3. Become a mentor for young girls and boys but especially for boys. We know it doesn't matter how girls are acting or how they're dressed — they'll get catcalled and harassed regardless. But we CAN teach boys not to catcall and harass and to respect women.

4. Become a male ally. There are all sorts of books that talk about what it means to be a male ally, and why it's so critically important. If you're a book person, check out "The Macho Paradox: Why Some Men Hurt Women and How All Men Can Help" by Jackson Katz.


Images courtesy of John Scully, Walden University, Ingrid Scully
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Since March of 2020, over 29 million Americans have been diagnosed with COVID-19, according to the CDC. Over 540,000 have died in the United States as this unprecedented pandemic has swept the globe. And yet, by the end of 2020, it looked like science was winning: vaccines had been developed.

In celebration of the power of science we spoke to three people: an individual, a medical provider, and a vaccine scientist about how vaccines have impacted them throughout their lives. Here are their answers:

John Scully, 79, resident of Florida

Photo courtesy of John Scully

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"As kids, we were all afraid of getting polio," he says, "because if you got polio, you could end up in the dreaded iron lung and we were all terrified of those." Iron lungs were respirators that enclosed most of a person's body; people with severe cases often would end up in these respirators as they fought for their lives.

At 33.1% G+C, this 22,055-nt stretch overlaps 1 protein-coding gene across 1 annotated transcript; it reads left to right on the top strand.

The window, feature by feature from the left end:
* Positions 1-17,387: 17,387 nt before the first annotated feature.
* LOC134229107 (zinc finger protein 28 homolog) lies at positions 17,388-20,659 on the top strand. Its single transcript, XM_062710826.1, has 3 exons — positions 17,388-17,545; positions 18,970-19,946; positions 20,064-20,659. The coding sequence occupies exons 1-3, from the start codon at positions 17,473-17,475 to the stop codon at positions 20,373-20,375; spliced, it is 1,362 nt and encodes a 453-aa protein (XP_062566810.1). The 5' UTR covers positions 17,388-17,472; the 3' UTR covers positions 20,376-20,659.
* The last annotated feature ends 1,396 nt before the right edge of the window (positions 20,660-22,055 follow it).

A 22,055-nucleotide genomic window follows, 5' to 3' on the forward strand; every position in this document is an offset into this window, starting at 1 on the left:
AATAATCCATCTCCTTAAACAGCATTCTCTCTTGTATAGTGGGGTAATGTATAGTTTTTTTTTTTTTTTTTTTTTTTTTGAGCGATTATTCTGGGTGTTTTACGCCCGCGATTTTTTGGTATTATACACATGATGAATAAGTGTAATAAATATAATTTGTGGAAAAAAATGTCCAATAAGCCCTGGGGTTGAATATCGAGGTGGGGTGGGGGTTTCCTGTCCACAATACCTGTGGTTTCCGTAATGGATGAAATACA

John remembers going to see matinee showings of cowboy movies on Saturdays and, before the movie, shorts would run. "Usually they showed the news," he says, "but I just remember seeing this one clip warning us about polio and it just showed all these kids in iron lungs." If kids survived the iron lung, they'd often come back to school on crutches, in leg braces, or in wheelchairs.

"We all tried to be really careful in the summer — or, as we called it back then, 'polio season,''" John says. This was because every year around Memorial Day, major outbreaks would begin to emerge and they'd spike sometime around August. People weren't really sure how the disease spread at the time, but many believed it traveled through the water. There was no cure — and every child was susceptible to getting sick with it.

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Then, in 1954 clinical trials began for Dr. Jonas Salk's vaccine against polio and within a year, his vaccine was announced safe. "I got that vaccine at school," John says. Within two years, U.S. polio cases had dropped 85-95 percent — even before a second vaccine was developed by Dr. Albert Sabin in the 1960s. "I remember how much better things got after the vaccines came out. They changed everything," John says.

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Image by 5540867 from Pixabay

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When your kids are little, motherhood is relentless. Precious and adorable, yes. Wonderful and rewarding, absolutely. But it's a LOT. And it's a lot all the fricking time.

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Courtesy of CeraVe
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To give back to this community that is always giving so selflessly to others, CeraVe® put out a call to nurses to share their stories for a chance to be featured in Heroes Behind the Masks, a digital content series shining a light on nurses who go above and beyond to provide safe and quality care to patients and their communities.

First up: Tenesia Richards, a labor and delivery nurse working in New York City who, in addition to her regular job, started a community outreach program in a homeless shelter that houses expectant mothers for up to one year postpartum.

Tenesia | Heroes Behind the Masks presented by CeraVe www.youtube.com